5 Africans who have won the Nobel Peace Prize
Wole Soyinka is the only Nigerian Nobel Prize winner, but do you know a lot of other Africans have been recipients of the Nobel Prizes, especially the Nobel Peace Prize?
The prize, along with other Nobel Prizes, recognizes outstanding achievements in fields such as chemistry, physics, physiology, medicine, and literature.
Today is celebrated by the United Nations as an International Day of Peace. That’s why we will be highlighting five Africans who have fought for world peace and won the Nobel Peace Prize:
1. Albert Luthuli
He was the first African and non-European recipient of the Nobel Peace Prize. He won the Nobel Peace Prize in 1960.
Albert Luthuli was recognised for his nonviolent fight against racial inequality in South Africa. He was inspired by Mahatma Gandhi's nonviolent ideology. In 1952, he was elected president of the African National Congress (ANC).
Luthuli led various protests and strikes against the white minority administration in South Africa, as well as a campaign of civil disobedience against the country's racial segregation.
2. Desmond Tutu
The Nobel Peace Prize was awarded to Desmond Tutu, a well-known clergy, human rights advocate, and vocal opponent of apartheid in South Africa. Tutu was appointed as the first black archbishop of Cape Town and Johannesburg.
He promoted human rights and equality, putting particular emphasis on problems like AIDS, poverty, and autocratic governments in the Third World. Tutu backed the economic embargo against South Africa and pushed for peace between apartheid groups. He became a unifying figure for African liberation fighters thanks to his courageous stance and unwavering beliefs.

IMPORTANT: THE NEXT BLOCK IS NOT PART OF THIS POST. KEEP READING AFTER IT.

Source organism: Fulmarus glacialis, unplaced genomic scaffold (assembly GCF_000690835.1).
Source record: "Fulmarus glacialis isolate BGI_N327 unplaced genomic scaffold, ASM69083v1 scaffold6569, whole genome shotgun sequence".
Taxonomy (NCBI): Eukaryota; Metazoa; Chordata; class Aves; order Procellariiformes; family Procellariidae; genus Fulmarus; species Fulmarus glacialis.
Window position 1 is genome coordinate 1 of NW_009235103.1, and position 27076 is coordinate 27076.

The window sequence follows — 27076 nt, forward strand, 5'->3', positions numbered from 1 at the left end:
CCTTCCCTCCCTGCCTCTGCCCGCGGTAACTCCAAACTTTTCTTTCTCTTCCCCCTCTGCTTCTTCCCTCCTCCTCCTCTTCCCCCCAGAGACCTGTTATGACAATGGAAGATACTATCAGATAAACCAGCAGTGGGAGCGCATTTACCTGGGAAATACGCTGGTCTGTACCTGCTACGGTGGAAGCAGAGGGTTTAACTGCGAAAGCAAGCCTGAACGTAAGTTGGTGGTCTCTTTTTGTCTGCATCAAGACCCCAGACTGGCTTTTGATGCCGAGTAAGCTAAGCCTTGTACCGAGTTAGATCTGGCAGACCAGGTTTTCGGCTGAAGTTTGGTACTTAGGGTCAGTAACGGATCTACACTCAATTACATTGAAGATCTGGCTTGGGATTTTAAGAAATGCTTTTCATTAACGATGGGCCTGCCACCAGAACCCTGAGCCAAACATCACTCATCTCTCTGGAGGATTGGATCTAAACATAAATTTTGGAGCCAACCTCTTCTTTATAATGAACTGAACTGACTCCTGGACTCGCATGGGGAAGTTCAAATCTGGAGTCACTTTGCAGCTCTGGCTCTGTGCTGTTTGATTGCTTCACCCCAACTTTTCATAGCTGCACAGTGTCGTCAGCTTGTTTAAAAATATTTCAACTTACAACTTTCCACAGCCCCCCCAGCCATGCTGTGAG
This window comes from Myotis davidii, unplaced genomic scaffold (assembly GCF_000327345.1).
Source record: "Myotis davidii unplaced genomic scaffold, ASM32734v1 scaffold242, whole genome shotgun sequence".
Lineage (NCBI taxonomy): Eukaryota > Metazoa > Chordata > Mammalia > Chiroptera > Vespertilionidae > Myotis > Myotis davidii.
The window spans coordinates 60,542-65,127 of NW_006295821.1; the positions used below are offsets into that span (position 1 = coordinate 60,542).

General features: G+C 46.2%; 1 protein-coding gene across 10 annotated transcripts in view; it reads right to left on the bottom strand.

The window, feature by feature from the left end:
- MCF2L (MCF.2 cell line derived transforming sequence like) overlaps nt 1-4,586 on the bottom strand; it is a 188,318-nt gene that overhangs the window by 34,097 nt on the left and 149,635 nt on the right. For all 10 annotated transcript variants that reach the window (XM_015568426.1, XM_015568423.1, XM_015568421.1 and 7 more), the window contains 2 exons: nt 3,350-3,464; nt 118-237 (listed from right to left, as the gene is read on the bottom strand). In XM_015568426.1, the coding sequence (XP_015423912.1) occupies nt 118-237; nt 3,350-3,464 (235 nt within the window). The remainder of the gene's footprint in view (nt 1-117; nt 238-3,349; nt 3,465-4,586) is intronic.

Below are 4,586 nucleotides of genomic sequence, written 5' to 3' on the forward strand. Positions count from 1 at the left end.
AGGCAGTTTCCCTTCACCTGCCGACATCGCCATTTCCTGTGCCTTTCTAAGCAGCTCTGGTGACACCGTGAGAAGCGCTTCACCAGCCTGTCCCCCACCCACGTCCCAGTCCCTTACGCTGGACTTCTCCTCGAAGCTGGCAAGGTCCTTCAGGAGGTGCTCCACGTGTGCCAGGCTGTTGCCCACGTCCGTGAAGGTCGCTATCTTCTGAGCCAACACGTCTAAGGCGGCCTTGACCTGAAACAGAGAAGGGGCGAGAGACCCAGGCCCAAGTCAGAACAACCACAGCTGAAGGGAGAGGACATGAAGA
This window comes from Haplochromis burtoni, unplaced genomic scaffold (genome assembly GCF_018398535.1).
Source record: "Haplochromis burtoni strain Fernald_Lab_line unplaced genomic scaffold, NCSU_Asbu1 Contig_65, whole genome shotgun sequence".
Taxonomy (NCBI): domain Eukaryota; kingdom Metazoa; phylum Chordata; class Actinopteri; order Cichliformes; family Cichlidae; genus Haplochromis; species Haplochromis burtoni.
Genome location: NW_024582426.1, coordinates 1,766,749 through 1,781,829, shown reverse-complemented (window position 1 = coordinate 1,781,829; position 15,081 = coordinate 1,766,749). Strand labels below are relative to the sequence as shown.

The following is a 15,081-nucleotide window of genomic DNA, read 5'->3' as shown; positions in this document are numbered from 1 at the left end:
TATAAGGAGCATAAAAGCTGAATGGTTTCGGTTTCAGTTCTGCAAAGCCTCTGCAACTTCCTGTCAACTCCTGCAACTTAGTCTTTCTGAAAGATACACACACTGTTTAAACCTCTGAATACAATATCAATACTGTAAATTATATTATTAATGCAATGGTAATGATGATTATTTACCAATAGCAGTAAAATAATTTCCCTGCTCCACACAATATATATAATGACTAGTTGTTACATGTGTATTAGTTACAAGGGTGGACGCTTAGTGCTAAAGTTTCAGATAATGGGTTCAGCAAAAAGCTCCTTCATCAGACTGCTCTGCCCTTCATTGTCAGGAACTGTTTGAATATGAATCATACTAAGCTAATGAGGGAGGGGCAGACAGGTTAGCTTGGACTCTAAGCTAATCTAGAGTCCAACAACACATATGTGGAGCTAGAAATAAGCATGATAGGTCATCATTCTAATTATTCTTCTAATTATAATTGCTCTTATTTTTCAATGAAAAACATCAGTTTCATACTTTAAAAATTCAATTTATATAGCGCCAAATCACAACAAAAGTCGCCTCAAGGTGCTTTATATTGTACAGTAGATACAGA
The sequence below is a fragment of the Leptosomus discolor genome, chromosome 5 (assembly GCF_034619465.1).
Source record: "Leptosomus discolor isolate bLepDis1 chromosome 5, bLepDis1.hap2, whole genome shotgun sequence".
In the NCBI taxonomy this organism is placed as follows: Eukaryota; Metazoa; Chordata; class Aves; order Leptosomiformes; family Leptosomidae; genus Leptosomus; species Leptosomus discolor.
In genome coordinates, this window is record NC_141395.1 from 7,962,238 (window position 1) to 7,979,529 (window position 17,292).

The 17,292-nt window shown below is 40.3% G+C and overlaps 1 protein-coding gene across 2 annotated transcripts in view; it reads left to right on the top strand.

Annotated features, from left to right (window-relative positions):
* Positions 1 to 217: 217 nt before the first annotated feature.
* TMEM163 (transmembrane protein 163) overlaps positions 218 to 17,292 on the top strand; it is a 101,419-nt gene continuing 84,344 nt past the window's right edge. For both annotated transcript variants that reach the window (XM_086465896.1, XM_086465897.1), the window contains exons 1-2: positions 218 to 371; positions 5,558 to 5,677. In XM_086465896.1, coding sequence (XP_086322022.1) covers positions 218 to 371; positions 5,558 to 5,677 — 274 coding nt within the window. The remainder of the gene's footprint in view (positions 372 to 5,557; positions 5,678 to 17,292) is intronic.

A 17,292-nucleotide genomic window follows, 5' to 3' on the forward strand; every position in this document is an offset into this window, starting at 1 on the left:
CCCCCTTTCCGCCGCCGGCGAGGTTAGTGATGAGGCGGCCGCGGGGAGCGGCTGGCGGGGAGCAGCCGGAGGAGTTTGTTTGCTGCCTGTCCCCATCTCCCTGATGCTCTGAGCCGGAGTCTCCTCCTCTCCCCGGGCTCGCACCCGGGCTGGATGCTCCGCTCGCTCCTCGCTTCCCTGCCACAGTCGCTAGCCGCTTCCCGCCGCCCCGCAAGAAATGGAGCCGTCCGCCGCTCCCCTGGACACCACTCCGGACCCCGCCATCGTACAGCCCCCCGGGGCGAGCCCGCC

3. Nelson Mandela
Nelson Mandela was a well-known advocate for human rights and the founder of the African National Congress (ANC) in the 1950s. Mandela established a military underground movement because he thought armed conflict would inevitably occur following the ANC's outlawing in 1960.
He was detained in 1962 and given a life sentence for high treason and conspiring against the government. From 1964 to 1982, he was imprisoned on Robben Island; following that, he was transferred to mainland jails until his release in 1990. Mandela stepped up his struggle against injustice after being freed.
He and the country's president at the time, Frederik Willem de Klerk, shared the 1993 Nobel Peace Prize for their efforts to end apartheid and create a democratic South Africa. Mandela was elected legitimately as president of South Africa in 1994, and
4. Kofi Annan
The seventh Secretary-General of the United Nations, Ghanaian Kofi Annan, received the Nobel Peace Prize in 2001 for his efforts to advance a more orderly and peaceful world. Annan, born in 1938, won the award for reviving the UN, elevating human rights, and ending the spread of HIV in Africa. He also stated that he was against global terrorism.
5. Lymah Gbowee
During the Liberian civil war, Lymah Gbowee, a women's rights activist, brought together women from different ethnic and religious backgrounds to put pressure on opposing sides during peace negotiations and ultimately end the war. She headed on a mission to Ghana by planning daily protests at the fish market in Monrovia. Gbowee also assisted individuals dealing with psychological trauma, including child soldiers. Her actions were essential in ending the conflict. She won the Nobel Peace Prize in 2011.
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